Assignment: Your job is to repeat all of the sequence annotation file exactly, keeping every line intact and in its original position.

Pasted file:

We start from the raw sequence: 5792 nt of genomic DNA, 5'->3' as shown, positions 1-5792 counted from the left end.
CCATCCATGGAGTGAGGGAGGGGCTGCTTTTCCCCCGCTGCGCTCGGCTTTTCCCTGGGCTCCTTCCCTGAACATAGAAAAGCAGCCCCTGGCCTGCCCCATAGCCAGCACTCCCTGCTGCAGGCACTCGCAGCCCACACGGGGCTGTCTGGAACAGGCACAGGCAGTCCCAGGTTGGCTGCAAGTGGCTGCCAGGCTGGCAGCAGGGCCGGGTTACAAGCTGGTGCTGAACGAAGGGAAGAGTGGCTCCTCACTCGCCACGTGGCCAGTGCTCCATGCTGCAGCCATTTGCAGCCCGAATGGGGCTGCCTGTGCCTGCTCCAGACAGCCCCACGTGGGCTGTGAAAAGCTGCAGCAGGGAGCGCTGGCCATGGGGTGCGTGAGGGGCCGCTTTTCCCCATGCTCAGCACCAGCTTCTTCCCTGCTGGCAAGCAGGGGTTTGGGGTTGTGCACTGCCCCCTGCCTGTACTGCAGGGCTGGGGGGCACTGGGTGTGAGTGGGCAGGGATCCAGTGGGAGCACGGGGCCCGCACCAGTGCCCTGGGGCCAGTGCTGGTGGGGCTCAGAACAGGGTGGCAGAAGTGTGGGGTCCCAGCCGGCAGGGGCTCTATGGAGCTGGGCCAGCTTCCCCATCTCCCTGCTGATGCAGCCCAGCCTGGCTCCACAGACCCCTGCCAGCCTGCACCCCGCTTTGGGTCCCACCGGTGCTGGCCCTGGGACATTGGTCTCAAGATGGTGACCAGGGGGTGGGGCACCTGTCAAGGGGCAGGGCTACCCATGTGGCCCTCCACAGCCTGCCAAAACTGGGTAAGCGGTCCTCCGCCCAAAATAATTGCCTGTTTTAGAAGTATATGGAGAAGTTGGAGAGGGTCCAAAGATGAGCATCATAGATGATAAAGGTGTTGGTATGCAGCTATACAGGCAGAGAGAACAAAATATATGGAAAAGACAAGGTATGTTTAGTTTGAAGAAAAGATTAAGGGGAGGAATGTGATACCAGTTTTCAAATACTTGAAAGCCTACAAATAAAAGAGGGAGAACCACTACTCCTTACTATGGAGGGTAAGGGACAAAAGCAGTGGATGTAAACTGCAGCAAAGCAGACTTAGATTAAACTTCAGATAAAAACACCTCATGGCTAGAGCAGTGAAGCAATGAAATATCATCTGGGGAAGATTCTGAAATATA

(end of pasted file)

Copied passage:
We start from the raw sequence: 5792 nt of genomic DNA, 5'->3' as shown, positions 1-5792 counted from the left end.
CCATCCATGGAGTGAGGGAGGGGCTGCTTTTCCCCCGCTGCGCTCGGCTTTTCCCTGGGCTCCTTCCCTGAACATAGAAAAGCAGCCCCTGGCCTGCCCCATAGCCAGCACTCCCTGCTGCAGGCACTCGCAGCCCACACGGGGCTGTCTGGAACAGGCACAGGCAGTCCCAGGTTGGCTGCAAGTGGCTGCCAGGCTGGCAGCAGGGCCGGGTTACAAGCTGGTGCTGAACGAAGGGAAGAGTGGCTCCTCACTCGCCACGTGGCCAGTGCTCCATGCTGCAGCCATTTGCAGCCCGAATGGGGCTGCCTGTGCCTGCTCCAGACAGCCCCACGTGGGCTGTGAAAAGCTGCAGCAGGGAGCGCTGGCCATGGGGTGCGTGAGGGGCCGCTTTTCCCCATGCTCAGCACCAGCTTCTTCCCTGCTGGCAAGCAGGGGTTTGGGGTTGTGCACTGCCCCCTGCCTGTACTGCAGGGCTGGGGGGCACTGGGTGTGAGTGGGCAGGGATCCAGTGGGAGCACGGGGCCCGCACCAGTGCCCTGGGGCCAGTGCTGGTGGGGCTCAGAACAGGGTGGCAGAAGTGTGGGGTCCCAGCCGGCAGGGGCTCTATGGAGCTGGGCCAGCTTCCCCATCTCCCTGCTGATGCAGCCCAGCCTGGCTCCACAGACCCCTGCCAGCCTGCACCCCGCTTTGGGTCCCACCGGTGCTGGCCCTGGGACATTGGTCTCAAGATGGTGACCAGGGGGTGGGGCACCTGTCAAGGGGCAGGGCTACCCATGTGGCCCTCCACAGCCTGCCAAAACTGGGTAAGCGGTCCTCCGCCCAAAATAATTGCCTGTTTTAGAAGTATATGGAGAAGTTGGAGAGGGTCCAAAGATGAGCATCATAGATGATAAAGGTGTTGGTATGCAGCTATACAGGCAGAGAGAACAAAATATATGGAAAAGACAAGGTATGTTTAGTTTGAAGAAAAGATTAAGGGGAGGAATGTGATACCAGTTTTCAAATACTTGAAAGCCTACAAATAAAAGAGGGAGAACCACTACTCCTTACTATGGAGGGTAAGGGACAAAAGCAGTGGATGTAAACTGCAGCAAAGCAGACTTAGATTAAACTTCAGATAAAAACACCTCATGGCTAGAGCAGTGAAGCAATGAAATATCATCTGGGGAAGATTCTGAAATATA